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Redesigning IT and Service Organisations for Flow

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by Stephen Parry of See Business Differently shown at the Lean Summit 2010 - New Horizons for Lean Thinking on 2/3 November 2010

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Redesigning IT and Service Organisations for Flow

  1. 1. Re-designing the Organisationg g g for Flow SAP IT Global Infrastructure Case Sense and Respond: The Journey to Customer Dagmar OeldemannThe Journey to Customer Purpose Stephen Parry, Susan Barlow Former Head of Process Management and Audit now Method Teacher SAP Christiane Fischer Former Operations Office now Head of Business Improvement Infrastructure SAPSAP Stephen Parry CEO See Business Differently A th f S d R dAuthor of Sense and Respond Faculty Member of the Lean Enterprise Academy Twitter Leanvoices email: stephen.parry@seebusinessdifferently.com
  2. 2. Format of presentation: Why Design around Flow?y g • Four-levels of solution • Starting with the Customer/Service User R L d M• Recap on Lean and Mass • Recap on Flow with High Variety at Toyota. • Comparing Flow and Batch and Queue • Principles applied to ‘T’ Value StreamsPrinciples applied to T Value Streams • Description framework for the Organisation • CORE Profiling • SAP IT Case study
  3. 3. Format of presentation: SAP IT Case studyC y • ‘T’ stream and Customer-Life Cycle • Measuring and surfacing current flows O ti l i b i d• Operational issues being uncovered • Moving towards New Design (Relationship with ITIL?) • Prototype model for flow emerges • Model described for all Infrastructure servicesModel described for all Infrastructure services • Managing and co-ordinating the change through A3’s • Photographs • Question-time
  4. 4. Level Four The Operating SystemOperating System Change Standards Process Management IT Support Systems Fleet H.R. Change Standards Process Management IT Support Systems Fleet H.R. Front-line Design Principles Level Three Management Measurement Governance Finance Budgets Knowledge Management Resource Management Escalation Problem Management Commercial Trading Building Services Logistics Stores Safety Services Fleet Management Management Measurement Governance Finance Budgets Knowledge Management Resource Management Escalation Problem Management Commercial Trading Building Services Logistics Stores Safety Services Fleet Management Infrastructure CORE Value Climate Behaviour The Organising System Level Two The Process L l OLevel One The Output Adapted from Fourth Generation Management Brian Joiner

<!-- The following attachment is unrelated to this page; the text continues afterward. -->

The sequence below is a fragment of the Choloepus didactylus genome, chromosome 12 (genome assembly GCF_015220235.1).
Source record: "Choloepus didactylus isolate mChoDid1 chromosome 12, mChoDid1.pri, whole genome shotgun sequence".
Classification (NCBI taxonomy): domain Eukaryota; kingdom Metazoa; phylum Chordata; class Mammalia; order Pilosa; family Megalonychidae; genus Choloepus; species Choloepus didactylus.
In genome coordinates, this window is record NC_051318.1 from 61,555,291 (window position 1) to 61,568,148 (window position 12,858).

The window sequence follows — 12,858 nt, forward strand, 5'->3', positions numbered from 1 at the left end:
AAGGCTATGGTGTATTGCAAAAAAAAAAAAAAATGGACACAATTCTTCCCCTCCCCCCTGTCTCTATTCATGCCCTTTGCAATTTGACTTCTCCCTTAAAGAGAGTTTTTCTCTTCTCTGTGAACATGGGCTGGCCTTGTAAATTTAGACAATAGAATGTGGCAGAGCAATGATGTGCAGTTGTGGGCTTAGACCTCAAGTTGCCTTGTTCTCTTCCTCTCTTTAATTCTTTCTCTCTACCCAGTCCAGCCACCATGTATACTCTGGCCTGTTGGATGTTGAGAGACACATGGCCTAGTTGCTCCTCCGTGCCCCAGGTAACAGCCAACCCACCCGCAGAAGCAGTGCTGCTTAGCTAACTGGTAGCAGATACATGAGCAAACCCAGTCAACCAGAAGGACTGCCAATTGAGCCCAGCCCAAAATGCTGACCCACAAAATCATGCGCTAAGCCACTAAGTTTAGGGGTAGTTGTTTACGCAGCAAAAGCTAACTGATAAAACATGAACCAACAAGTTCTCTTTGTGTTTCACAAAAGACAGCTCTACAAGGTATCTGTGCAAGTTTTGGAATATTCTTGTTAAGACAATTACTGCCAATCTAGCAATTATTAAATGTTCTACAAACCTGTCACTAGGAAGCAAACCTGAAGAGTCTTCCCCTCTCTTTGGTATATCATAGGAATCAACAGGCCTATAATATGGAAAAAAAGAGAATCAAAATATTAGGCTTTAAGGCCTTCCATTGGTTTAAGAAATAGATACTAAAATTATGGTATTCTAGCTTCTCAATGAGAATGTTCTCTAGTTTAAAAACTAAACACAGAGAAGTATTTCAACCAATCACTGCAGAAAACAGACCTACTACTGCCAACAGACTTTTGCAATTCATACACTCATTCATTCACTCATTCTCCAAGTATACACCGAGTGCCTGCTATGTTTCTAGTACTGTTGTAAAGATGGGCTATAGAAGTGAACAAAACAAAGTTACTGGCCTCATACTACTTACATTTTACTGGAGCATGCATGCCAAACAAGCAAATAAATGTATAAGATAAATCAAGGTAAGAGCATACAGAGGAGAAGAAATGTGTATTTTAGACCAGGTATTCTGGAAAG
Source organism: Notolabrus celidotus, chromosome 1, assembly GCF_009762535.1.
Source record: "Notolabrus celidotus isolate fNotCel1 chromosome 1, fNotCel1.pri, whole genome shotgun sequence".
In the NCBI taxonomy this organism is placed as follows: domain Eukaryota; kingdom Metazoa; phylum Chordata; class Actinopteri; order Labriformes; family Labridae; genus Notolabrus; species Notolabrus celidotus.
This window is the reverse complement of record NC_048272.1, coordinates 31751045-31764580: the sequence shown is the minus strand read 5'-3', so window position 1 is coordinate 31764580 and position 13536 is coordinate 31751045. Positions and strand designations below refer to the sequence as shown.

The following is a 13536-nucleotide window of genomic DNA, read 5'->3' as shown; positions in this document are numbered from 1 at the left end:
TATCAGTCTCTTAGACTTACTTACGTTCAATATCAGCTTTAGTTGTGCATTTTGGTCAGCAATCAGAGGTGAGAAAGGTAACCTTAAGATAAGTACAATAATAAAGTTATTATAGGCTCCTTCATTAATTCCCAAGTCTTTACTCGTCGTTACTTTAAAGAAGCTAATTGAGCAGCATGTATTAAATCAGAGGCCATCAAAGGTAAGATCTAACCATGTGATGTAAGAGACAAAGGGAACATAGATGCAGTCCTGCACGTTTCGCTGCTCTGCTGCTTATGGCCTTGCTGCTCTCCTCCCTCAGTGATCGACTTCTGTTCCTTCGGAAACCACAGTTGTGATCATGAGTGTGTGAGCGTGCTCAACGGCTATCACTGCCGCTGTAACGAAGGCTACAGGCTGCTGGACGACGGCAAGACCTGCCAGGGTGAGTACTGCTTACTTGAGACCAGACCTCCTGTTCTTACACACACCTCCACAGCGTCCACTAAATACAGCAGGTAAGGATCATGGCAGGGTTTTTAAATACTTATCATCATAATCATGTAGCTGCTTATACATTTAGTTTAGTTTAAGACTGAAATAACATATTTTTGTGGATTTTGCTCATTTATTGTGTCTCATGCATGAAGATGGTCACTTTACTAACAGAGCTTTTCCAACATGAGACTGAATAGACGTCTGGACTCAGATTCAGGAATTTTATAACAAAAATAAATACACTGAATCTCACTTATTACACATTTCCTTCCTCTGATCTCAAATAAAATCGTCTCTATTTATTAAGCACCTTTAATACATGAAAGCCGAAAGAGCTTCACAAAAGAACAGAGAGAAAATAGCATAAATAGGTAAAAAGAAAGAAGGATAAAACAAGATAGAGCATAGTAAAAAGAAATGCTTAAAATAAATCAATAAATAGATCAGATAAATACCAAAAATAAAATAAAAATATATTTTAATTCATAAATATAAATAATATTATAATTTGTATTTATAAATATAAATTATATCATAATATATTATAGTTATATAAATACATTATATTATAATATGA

5. 5. The customer challenge: They don’t have time………….they say things like: Solve my problem, completely. D 't t ti h lDon't waste my time or cause me hassle. Minimise the cost of doing business with youMinimise the cost of doing business with you. Provide exactly what I need and deliver value where I need it.Provide exactly what I need and deliver value where I need it. Reduce the number of decisions I must make to resolve my problems.y p Don’t get me to help you; I want you to help me! Adapted from Lean Solutions: Jim Womack and Dan Jones by Stephen Parry